Miss Whittier Makes a List
Have I mentioned how happy I am for indie presses, self-publishing, and the internet lately? I am. I really am. Normally, in the old days, I’d have to scour the internet for those old Carla Kelly Signet Regencies, and save up for outrageous amounts. But reprints are fantastic (especially once you’ve regained your author rights, presumably). So everyone, go out and buy Miss Whittier Makes a List. Right now. No “if you likes”, or “just in cases” – just do it. Buy it, read it, and enjoy it.
This oldie goodie isn’t a 100% shining example of Carla Kelly’s talent – there are some hurried resolutions at the end that prevent utter perfection – but it’s still a jolly good story. It reminds me of Sharon and Tom Curtis’ The Windflower, except Hannah-the-captured-American is far less wail-y than Merry Wilding, and like all Carla Kelly books there’s a very real historical thread to the story that grounds all doings – and characters – in reality.
Hannah is an American Quaker and Captain Daniel Spark is British – they have conflicting priorities. Daniel is a knight of the realm, but that’s it; no duke’s heir is he, and he’s going to continue sailing the seas. And how is it they meet? He impresses sailors from Hannah’s ship to serve the British navy, and in case you’re unaware of what that means (as I was), it means he kidnapped them and press-ganged them into involuntary service for a hated, if not outright enemy, country.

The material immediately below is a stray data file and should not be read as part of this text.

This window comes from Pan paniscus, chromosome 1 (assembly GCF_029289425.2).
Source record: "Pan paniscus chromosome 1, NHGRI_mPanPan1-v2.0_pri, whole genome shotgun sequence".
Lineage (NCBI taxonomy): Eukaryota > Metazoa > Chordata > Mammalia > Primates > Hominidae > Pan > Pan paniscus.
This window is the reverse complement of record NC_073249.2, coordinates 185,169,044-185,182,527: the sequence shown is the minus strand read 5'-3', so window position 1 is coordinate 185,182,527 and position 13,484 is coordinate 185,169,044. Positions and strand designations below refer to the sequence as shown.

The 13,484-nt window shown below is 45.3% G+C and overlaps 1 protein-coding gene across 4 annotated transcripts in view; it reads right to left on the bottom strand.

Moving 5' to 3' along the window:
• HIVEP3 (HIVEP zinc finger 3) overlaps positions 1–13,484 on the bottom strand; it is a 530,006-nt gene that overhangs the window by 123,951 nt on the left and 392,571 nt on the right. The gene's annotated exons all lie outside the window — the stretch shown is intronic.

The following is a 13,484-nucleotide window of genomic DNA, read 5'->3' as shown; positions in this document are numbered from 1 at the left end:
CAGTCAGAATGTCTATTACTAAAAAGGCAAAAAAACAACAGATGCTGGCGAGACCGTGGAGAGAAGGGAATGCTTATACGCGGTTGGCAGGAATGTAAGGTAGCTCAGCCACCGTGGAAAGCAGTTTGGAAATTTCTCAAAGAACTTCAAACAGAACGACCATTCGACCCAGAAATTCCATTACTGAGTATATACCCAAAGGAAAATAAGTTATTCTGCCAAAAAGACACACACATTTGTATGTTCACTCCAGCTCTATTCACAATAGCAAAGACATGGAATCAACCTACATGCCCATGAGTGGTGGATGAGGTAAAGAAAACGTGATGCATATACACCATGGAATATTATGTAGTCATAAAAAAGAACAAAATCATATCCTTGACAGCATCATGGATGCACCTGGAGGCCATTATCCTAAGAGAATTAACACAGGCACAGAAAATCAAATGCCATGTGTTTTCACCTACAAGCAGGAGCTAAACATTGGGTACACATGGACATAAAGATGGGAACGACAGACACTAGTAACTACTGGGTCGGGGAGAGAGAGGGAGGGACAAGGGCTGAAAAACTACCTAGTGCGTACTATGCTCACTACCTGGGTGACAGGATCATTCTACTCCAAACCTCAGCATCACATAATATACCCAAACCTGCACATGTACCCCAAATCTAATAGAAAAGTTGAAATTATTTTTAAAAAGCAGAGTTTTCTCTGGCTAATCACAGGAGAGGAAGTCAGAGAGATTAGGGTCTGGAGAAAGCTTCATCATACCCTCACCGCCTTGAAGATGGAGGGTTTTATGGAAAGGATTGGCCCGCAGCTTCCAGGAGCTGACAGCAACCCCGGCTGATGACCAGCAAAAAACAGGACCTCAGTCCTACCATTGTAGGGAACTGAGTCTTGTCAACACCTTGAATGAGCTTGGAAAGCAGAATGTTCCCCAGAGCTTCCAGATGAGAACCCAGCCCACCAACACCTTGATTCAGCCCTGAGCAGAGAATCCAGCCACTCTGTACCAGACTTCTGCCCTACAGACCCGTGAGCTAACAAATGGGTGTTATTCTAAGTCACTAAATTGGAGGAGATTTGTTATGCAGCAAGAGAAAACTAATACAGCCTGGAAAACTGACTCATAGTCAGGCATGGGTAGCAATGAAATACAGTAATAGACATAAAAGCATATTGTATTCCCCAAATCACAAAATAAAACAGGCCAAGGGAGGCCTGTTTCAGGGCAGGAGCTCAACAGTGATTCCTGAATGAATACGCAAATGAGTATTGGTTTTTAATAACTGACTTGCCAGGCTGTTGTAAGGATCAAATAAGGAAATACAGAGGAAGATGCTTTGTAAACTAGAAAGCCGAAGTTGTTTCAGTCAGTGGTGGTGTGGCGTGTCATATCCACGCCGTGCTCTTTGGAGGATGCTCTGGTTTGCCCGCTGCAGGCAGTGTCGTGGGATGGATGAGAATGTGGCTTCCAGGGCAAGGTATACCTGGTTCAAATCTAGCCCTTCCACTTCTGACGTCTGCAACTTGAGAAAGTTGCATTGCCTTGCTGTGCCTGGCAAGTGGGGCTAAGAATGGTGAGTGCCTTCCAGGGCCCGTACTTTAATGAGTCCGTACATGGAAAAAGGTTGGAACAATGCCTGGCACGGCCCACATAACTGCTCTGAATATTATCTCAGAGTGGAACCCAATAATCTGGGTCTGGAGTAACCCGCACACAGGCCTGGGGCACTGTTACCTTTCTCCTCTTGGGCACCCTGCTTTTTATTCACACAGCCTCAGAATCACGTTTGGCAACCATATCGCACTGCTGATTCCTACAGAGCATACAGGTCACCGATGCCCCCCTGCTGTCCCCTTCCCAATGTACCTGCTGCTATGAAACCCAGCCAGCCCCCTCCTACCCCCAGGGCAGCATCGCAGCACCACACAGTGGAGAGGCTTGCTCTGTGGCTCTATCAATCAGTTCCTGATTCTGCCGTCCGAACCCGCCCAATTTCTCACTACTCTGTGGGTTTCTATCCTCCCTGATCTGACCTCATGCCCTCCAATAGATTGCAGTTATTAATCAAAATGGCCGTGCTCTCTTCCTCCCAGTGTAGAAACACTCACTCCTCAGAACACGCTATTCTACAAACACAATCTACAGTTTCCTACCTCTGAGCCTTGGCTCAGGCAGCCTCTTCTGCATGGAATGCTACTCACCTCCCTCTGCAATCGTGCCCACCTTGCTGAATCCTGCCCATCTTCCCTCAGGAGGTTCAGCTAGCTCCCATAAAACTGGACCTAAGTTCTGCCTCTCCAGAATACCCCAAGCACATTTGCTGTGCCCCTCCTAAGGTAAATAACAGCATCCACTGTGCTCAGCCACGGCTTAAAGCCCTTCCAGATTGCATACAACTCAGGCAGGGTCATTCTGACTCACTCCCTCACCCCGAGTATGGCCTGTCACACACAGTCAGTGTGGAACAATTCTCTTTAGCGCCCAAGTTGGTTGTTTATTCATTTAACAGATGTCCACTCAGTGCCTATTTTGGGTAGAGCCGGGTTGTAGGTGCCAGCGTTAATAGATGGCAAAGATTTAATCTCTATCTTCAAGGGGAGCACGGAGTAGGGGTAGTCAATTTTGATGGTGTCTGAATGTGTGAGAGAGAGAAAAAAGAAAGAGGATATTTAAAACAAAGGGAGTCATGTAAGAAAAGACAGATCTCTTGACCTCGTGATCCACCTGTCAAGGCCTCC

But that’s what happens in life, right? Few circumstances are “ideal”, and some are worse than others, but you make of it what you will. In this case, Hannah and Daniel form an unlikely friendship, then romance, between a 17-year-old list-making innocent and a 30-year-old sea dog. Their nationalities, ages, and respective propensities do cause trouble between them (Hannah’s list, FYI, is comprised of the qualities she’d like to have in a husband, of which Daniel fits almost none), but darned if they don’t work it out warm fuzzy fashion.
Miss Whittier Makes a List is a fine addition to my growing list of shipboard romances. I’ve been thinking what it is that makes the subgenre so attractive, and I think it’s the combination of close quarters and heightened awareness, bringing out the best and worst in characters (and in the authors), and unpredictability. Anything can happen on a ship – it can go anywhere, be attacked by anyone, be hit by any storm – and that’s what keeps us on our toes. After that, it’s up to the author to make of the circumstances what they will, and I appreciate that Ms. Kelly always brings an extraordinary magic to both the prosaic and the unusual.
|Review Date:||March 21, 2013|
|Book Type:||American Historical Romance | Historical Romance|
|Review Tags:||age gap | British Navy | Napoleonic wars | Quaker | shipboard romance | slow burn | War of 1812 | Young United States era|